Few issues worry parents more than the idea of their child succumbing to peer pressure. But it doesn’t work the way many of us think it does. Children grapple with cliques and social groups even in their early elementary years, and learn important life lessons along the way. “Peer influence,” as experts prefer to call it, is a normal part of childhood and it can be seen as early as preschool when children are first interacting with peers their age. Here’s what peer influence looks like through kids’ different ages—and why parents can take a breath.

What’s Peer Influence?

Human beings are social creatures. “We all have a need to belong and be welcomed and included,” says Lawrence Cohen, a Boston-based psychologist and coauthor of Best Friends, Worst Enemies: Understanding the Social Lives of Children. “We look to others for cues about what to do and not to do,” he says, and it’s a normal, natural part of interacting with others. Kids encounter peer influence when they enter school, in part because they are surrounded by peers, but also because they’re developmentally capable of caring what others think.

Parents worry that peer influence will replace their own influence, but research shows that parental influence remains vital even in adolescence, particularly if the parent-child relationship is strong. In fact, a child pressuring another child into an activity he doesn’t want to do is quite rare and indicates a sign of conflict, says Eileen Kennedy-Moore, Princeton psychologist and professor of the Great Courses audio-video lecture series Raising Emotionally and Socially Healthy Kids. Kids tend to resist overt pressure because no one likes to be told what to do. The ways peers influence one another is much more subtle—“through personal preferences, things they enjoy, things they laugh about, and things they model,” Kennedy-Moore says. “Good friends can influence your child to care about school, to be kind, to share, and to play by the rules.” Conversely, kids can decide together to try smoking cigarettes. A Purdue University study examining decades of research concludes kids choose friends like themselves in achievement and other attributes. That doesn’t mean kids always make the right choices, but when they don’t, it’s likely not because they’re being strong-armed by a friend.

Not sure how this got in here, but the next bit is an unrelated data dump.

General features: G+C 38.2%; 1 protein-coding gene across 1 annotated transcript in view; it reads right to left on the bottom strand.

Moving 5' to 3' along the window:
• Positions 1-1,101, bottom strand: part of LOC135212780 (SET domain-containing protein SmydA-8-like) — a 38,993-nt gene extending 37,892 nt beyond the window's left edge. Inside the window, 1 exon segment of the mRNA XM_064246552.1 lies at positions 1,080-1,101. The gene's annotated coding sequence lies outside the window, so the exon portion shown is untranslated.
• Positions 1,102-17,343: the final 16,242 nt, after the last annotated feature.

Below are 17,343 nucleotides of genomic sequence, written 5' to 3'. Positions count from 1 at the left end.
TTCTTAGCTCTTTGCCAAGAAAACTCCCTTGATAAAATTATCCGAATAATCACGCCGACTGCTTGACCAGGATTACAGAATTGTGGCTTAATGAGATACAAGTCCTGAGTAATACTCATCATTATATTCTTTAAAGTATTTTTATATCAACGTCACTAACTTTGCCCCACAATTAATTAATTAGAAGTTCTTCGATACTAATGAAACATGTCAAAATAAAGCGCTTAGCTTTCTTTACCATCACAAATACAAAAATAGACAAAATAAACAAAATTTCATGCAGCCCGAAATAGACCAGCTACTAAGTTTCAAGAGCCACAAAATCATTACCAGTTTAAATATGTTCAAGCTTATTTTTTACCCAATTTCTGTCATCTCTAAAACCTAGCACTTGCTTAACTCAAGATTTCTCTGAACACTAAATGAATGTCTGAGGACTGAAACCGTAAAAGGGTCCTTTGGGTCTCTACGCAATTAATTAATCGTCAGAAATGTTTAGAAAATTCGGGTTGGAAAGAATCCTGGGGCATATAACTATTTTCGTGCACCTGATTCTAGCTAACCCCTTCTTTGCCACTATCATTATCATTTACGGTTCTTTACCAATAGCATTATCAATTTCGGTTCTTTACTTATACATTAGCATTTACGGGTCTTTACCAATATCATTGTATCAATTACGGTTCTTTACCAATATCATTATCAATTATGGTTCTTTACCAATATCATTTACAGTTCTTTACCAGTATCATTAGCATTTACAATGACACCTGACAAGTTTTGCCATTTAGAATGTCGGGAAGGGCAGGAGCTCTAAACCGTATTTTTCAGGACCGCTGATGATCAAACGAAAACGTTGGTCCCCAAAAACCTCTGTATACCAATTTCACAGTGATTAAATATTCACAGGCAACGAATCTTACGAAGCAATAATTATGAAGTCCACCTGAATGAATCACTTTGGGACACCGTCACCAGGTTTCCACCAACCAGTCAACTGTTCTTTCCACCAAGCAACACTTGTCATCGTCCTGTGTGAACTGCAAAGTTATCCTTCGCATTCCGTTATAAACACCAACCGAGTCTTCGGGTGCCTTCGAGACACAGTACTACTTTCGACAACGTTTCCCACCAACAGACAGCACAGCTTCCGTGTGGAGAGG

Peers Through the Ages

Children face different kinds of peer influences related to age and development throughout childhood. Here’s a snapshot of what’s going on.

Little kids (ages 4-7) tend to be rules-oriented, and gender norms begin to take hold, cementing by age 5 or 6. Boys, for example, learn from peers they shouldn’t play with girls, use girl colors, or play certain games. “It’s a huge loss for many boys,” Cohen says. Five- to 7-year-olds care deeply about having friends and may put up with a not-so-nice friend just to have one because they don’t believe they have other options, says Kennedy-Moore.

Middle-elementary kids’ (ages 8-10) self-esteem goes through a rough patch because they become more self-critical (as early as age 7). They compare themselves to others, begin to realize they’re not always the best, and can feel that “no one likes me.” For girls, having a best friend becomes paramount, and they’ll feel betrayed if the best friend chooses to play with another child. It’s a tricky time for friendships.

Bigger kids (ages 11-13) care what others think of them and are highly sensitive to disapproval. Self-esteem dips, but simultaneously kids can accept and appreciate differences among friends, and they develop better quality friendships because they don’t cling as in elementary school. A good peer group can see a child through a rocky adolescence.

Is It Really Peer Pressure?